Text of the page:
Your doctor will normally advise on what to do if you are prescribed an antibiotic. Generally, when prescribed a short course of antibiotics (up to three weeks) you should carry on taking your pill. But, in addition, you should use another method of contraception (usually condoms) whilst you are on the antibiotics, and also for a further seven days after you have finished the course of antibiotics.
Further, when you stop the course of antibiotics, if you have less than seven pills left in the packet you should not have the usual seven day break from taking the pill. You should start the next packet straight away. (If you are taking an ‘everyday’ brand and you have less than seven active pills left, then throw away the dummy pills and go straight onto the active pills of the next packet.)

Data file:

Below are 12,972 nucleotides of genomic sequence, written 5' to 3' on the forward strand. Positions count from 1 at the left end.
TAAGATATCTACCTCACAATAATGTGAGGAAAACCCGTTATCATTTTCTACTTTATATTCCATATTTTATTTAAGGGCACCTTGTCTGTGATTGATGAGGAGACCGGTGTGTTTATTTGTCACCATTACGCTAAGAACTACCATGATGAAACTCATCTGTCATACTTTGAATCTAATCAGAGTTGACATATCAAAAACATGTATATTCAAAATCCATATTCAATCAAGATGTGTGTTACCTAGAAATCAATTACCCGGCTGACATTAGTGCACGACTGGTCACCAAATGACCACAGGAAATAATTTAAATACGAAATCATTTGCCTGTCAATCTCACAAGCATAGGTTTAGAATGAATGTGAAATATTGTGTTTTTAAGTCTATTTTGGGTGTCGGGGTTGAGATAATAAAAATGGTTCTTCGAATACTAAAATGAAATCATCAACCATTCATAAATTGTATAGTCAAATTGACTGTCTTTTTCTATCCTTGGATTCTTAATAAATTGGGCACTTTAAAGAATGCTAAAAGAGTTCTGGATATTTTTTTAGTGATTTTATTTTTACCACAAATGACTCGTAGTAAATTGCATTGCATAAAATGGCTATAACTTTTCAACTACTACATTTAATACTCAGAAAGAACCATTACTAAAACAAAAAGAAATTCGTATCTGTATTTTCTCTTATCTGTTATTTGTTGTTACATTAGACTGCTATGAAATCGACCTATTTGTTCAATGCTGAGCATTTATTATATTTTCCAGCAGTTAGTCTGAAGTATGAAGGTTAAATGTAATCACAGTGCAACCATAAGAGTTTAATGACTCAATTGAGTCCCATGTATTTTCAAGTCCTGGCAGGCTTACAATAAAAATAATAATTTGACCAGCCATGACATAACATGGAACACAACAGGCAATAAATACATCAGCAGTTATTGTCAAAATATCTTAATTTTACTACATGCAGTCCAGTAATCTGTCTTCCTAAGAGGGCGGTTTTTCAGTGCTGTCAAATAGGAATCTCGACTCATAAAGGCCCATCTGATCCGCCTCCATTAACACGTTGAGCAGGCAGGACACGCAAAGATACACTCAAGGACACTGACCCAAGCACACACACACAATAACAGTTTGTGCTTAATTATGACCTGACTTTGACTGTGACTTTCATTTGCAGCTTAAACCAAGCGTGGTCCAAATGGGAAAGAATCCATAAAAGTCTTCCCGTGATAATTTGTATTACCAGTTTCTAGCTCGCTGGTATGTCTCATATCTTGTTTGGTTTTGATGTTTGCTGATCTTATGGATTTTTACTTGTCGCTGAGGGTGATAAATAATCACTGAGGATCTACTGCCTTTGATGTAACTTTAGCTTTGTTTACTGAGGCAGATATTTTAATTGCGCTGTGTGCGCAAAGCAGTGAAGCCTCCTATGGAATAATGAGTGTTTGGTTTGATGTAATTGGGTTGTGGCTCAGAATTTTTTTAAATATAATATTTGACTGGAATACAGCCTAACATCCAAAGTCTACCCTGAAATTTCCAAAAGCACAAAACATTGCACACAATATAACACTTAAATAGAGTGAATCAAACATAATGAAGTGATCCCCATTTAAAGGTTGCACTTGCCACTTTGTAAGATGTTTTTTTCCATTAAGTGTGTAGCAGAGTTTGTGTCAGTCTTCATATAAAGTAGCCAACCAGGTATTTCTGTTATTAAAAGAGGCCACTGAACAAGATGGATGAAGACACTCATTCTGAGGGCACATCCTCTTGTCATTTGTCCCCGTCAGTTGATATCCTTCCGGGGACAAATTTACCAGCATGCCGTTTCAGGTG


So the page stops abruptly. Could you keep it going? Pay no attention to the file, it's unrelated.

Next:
Further, if you are in the first week of your pill packet, and you start some antibiotics, and you have had sex in the last few days, then seek advice from your doctor or nurse. You may need emergency contraception.
For long courses of antibiotics such as those given for acne, ask your doctor for advice.
If you vomit within 2-3 hours of taking a pill, the pill will not have been absorbed. If you are well enough, take another pill as soon as possible. Provided that you do not vomit this second pill and it is taken on the same day, then you will remain protected from pregnancy. If you continue to vomit, then it is the same as ‘missing pills’ (see above).
Mild diarrhoea does not affect the absorption of the pill. Severe diarrhoea may do so, and so if you have severe diarrhoea, consider this as the same as ‘missing pills’ (see above)